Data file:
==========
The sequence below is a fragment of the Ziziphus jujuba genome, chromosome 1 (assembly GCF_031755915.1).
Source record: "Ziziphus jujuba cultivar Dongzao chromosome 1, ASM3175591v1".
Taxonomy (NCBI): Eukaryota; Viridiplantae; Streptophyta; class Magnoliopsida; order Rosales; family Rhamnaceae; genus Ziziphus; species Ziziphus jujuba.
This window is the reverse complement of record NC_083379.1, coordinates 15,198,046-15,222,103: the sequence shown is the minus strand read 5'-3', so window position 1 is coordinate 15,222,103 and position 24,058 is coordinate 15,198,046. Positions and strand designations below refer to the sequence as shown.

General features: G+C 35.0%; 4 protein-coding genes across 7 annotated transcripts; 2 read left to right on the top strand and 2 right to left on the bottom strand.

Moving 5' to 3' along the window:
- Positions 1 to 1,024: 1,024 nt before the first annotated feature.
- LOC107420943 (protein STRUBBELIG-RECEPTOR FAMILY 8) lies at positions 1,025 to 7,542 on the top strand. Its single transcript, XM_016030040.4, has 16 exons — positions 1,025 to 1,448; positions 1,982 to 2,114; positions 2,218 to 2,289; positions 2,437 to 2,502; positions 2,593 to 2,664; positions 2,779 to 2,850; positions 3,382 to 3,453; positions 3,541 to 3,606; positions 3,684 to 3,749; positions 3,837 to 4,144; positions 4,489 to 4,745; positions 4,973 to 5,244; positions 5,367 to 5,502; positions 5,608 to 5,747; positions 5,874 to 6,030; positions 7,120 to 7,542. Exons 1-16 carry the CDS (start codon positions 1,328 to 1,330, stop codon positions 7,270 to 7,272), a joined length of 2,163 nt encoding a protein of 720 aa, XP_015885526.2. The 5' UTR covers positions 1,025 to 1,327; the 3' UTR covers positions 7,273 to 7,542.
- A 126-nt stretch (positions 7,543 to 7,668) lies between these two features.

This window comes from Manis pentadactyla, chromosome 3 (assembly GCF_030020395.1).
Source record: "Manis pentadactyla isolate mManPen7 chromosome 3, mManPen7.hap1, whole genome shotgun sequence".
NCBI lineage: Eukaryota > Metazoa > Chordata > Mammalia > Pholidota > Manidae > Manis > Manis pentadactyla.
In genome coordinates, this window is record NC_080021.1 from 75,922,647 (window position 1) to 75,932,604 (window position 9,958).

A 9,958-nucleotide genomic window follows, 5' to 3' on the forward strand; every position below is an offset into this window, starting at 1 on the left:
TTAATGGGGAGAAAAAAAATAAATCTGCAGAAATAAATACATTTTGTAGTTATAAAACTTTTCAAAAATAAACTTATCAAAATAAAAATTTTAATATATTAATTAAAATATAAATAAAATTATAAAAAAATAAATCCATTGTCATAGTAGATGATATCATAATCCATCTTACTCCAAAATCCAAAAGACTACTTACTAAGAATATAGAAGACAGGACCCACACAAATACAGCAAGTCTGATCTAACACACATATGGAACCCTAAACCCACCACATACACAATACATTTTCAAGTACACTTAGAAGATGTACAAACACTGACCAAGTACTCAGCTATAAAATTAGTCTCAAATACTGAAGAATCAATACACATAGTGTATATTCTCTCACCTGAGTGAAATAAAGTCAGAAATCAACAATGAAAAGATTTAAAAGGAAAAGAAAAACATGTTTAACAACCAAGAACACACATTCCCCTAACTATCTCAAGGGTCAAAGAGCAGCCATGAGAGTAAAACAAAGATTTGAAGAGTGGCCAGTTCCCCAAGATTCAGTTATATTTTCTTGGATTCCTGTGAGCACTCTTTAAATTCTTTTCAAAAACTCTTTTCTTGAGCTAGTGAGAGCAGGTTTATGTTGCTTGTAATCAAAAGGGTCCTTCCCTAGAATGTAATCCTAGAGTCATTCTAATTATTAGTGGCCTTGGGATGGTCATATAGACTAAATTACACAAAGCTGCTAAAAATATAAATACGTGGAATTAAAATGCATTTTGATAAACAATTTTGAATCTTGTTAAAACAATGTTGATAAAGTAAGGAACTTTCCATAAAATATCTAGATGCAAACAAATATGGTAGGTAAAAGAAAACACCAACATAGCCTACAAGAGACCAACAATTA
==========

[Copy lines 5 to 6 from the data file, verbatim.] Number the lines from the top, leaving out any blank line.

General features: G+C 35.0%; 4 protein-coding genes across 7 annotated transcripts; 2 read left to right on the top strand and 2 right to left on the bottom strand.

Moving 5' to 3' along the window: